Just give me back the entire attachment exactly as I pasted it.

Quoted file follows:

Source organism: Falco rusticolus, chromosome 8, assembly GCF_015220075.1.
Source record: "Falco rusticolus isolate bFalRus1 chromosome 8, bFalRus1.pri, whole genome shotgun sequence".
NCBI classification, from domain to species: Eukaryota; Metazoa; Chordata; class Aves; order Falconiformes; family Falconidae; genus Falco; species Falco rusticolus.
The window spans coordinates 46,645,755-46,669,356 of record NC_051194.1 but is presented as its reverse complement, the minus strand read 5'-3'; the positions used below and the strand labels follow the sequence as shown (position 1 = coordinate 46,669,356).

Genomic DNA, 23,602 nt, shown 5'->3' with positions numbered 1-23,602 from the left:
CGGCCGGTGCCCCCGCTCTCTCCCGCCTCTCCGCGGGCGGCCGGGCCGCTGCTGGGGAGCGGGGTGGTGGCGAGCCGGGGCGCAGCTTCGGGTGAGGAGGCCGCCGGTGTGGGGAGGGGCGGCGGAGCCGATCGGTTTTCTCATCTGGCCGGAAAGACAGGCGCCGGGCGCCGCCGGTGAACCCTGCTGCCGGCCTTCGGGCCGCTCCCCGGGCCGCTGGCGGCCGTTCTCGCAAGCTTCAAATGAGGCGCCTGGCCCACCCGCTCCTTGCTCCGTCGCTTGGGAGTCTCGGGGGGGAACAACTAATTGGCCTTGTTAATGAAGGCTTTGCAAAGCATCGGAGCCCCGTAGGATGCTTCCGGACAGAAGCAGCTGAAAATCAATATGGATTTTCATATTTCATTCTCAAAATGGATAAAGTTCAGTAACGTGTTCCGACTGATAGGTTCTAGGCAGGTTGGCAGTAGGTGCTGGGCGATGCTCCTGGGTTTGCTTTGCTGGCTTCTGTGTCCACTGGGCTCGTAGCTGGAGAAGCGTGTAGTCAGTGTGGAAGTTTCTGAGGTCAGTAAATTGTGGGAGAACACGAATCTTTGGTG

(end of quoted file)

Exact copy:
Source organism: Falco rusticolus, chromosome 8, assembly GCF_015220075.1.
Source record: "Falco rusticolus isolate bFalRus1 chromosome 8, bFalRus1.pri, whole genome shotgun sequence".
NCBI classification, from domain to species: Eukaryota; Metazoa; Chordata; class Aves; order Falconiformes; family Falconidae; genus Falco; species Falco rusticolus.
The window spans coordinates 46,645,755-46,669,356 of record NC_051194.1 but is presented as its reverse complement, the minus strand read 5'-3'; the positions used below and the strand labels follow the sequence as shown (position 1 = coordinate 46,669,356).

Genomic DNA, 23,602 nt, shown 5'->3' with positions numbered 1-23,602 from the left:
CGGCCGGTGCCCCCGCTCTCTCCCGCCTCTCCGCGGGCGGCCGGGCCGCTGCTGGGGAGCGGGGTGGTGGCGAGCCGGGGCGCAGCTTCGGGTGAGGAGGCCGCCGGTGTGGGGAGGGGCGGCGGAGCCGATCGGTTTTCTCATCTGGCCGGAAAGACAGGCGCCGGGCGCCGCCGGTGAACCCTGCTGCCGGCCTTCGGGCCGCTCCCCGGGCCGCTGGCGGCCGTTCTCGCAAGCTTCAAATGAGGCGCCTGGCCCACCCGCTCCTTGCTCCGTCGCTTGGGAGTCTCGGGGGGGAACAACTAATTGGCCTTGTTAATGAAGGCTTTGCAAAGCATCGGAGCCCCGTAGGATGCTTCCGGACAGAAGCAGCTGAAAATCAATATGGATTTTCATATTTCATTCTCAAAATGGATAAAGTTCAGTAACGTGTTCCGACTGATAGGTTCTAGGCAGGTTGGCAGTAGGTGCTGGGCGATGCTCCTGGGTTTGCTTTGCTGGCTTCTGTGTCCACTGGGCTCGTAGCTGGAGAAGCGTGTAGTCAGTGTGGAAGTTTCTGAGGTCAGTAAATTGTGGGAGAACACGAATCTTTGGTG